National Signing Day 2013: Recruiting Process Proves Commitments Are Pointless
What is the point of a recruit committing to a program these days?
Ask yourself that question.
Get back to me when you have a reasonable answer.
College football's recruiting process has always been a madhouse, but it's gotten even worse lately. Top recruits commit, then decommit, then commit again, only to decommit again and sign with a different school on national signing day.
It causes all kinds of problems. Coaches get angry, fans get irate, recruits get confused, and everybody is stressed out.
All too often people tend to forget that these recruits are teenagers. Sure, some top recruits may play like men, but to expect them to know what they're doing at such a young age is not only naive, it's wrong.
It's funny how everyone jumps to the conclusion that a top recruit has "character concerns" if he commits then decommits. People don't say, "Well, good for him, he found the right fit." They say, "Who does he think he is?! He's just been playing us this whole time."
Is it possible, perhaps, that he never knew what he was doing in the first place? After all, it's hard enough for the modern-day teenage recruit to weigh his options without countless "mentors" and "friends" telling him what he should do. Recruits are pulled in so many different directions these days that it's a wonder that they aren't complete basketcases by signing day.
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Of course, that's not to say some recruits don't play the "high and mighty" act. Some clearly like to build the anticipation, only to "shock the world" when they completely change courses when it matters. Some actually get a certain joy out of this. In other words, the egotistical become egomaniacs.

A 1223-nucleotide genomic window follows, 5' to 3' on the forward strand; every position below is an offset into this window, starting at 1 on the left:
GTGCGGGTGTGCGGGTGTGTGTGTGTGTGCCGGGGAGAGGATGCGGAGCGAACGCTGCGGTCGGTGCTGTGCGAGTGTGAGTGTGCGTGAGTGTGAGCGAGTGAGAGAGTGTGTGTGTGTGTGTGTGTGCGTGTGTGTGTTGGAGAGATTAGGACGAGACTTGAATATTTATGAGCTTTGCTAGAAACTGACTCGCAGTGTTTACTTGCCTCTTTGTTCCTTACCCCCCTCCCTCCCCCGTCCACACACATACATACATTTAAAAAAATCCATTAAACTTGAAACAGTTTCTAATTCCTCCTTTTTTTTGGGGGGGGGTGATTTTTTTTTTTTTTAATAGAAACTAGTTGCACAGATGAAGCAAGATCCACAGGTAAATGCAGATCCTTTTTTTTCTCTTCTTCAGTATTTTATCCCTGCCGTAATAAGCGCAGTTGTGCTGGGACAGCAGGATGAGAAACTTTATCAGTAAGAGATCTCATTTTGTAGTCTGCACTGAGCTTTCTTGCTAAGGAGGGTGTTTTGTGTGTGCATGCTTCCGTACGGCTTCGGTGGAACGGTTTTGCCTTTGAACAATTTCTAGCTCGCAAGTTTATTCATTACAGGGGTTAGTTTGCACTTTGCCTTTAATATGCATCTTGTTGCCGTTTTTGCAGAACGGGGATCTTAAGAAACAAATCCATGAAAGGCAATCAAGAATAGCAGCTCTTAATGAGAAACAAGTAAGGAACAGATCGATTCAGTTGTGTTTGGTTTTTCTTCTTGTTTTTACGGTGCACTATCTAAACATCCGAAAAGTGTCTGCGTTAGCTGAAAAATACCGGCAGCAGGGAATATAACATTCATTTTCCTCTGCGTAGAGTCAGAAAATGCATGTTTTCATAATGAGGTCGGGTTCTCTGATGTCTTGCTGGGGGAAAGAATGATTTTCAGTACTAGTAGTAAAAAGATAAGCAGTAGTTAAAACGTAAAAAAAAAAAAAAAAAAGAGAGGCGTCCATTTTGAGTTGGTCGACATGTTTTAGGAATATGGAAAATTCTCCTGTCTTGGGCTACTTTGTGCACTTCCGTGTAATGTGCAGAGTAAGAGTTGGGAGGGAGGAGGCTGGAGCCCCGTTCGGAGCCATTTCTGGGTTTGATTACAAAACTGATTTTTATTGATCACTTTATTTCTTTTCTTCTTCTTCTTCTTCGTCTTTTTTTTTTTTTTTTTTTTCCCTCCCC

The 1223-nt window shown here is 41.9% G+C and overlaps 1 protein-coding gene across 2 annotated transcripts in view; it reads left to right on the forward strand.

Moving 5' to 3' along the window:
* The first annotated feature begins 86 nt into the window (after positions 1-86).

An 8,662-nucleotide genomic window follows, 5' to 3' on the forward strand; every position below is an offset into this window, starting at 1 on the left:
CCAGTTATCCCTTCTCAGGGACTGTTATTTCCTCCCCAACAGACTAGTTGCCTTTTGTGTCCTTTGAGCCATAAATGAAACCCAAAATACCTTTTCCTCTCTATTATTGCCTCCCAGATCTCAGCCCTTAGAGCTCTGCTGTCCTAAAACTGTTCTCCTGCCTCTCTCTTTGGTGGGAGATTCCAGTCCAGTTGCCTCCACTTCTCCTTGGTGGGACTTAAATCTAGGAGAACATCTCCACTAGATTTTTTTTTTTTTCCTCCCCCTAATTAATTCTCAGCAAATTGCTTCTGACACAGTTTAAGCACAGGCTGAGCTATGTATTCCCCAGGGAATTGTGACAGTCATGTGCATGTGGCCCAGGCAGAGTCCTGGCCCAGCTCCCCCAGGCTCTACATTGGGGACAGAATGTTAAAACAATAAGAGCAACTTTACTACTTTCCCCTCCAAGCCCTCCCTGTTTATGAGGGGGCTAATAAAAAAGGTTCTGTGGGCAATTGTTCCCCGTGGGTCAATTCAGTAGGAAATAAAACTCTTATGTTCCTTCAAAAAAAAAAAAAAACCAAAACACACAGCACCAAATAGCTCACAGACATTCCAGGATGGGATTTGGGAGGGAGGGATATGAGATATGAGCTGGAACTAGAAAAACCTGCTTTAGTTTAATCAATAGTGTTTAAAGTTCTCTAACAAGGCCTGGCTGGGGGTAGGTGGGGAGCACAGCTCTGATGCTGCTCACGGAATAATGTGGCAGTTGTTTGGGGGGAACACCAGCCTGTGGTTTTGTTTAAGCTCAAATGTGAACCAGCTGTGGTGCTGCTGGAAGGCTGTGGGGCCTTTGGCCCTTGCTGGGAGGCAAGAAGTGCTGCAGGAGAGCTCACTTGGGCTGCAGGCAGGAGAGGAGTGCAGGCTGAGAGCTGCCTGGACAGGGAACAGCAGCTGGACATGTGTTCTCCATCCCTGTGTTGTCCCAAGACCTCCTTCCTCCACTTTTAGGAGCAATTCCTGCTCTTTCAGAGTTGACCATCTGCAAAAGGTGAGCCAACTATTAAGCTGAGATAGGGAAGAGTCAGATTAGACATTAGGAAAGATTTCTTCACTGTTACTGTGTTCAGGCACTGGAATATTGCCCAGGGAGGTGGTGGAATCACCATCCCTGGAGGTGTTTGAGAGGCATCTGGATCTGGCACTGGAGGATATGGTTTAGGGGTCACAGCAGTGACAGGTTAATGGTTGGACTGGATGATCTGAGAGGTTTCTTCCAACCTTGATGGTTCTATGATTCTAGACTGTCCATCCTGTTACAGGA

But for those recruits not playing the fans and media, I've never understood why they commit to a program early in the first place. I've never understood the point of that. Why not wait until signing day to make your decision, when you've visited all the schools you've wanted to and you have a better picture of the pros and cons of each program?
And that's where I'm going with this. There is absolutely no reason there should be commits in the first place. It only causes chaos, confusion and ill will. Recruits these days are treated in the same manner as LeBron James was when he left Cleveland for the Miami Heat. "The Decision" indeed.
Recruits are being blasted for simply having a change of heart. For example, 5-star running back Derrick Henry was ripped by practically the entire state of Georgia when he decommitted from the Bulldogs and committed to Alabama.
Bobby Ramsay, Henry's coach at Yulee (Fla.) High School, may have said it best, via ESPN:
Really, at the end of the day, they're just making a decision about where they want to go to college. You have grown men getting online calling a kid a punk, but what were you doing when you were 17 years old? Did you ever change your mind? You've never made a decision and gone back and decided to do something instead?
Ramsay also noted that Henry was worried there would be backlash for his decision. Indeed, there was.
There should be a national signing day, and that's it. Once you ink your name on that dotted line, there is no turning back. It will make recruits think more about their decisions and it will give programs and fans alike a definite answer. Then everybody can move on with their lives without the insanity whirling above their heads.
The madness has to stop.
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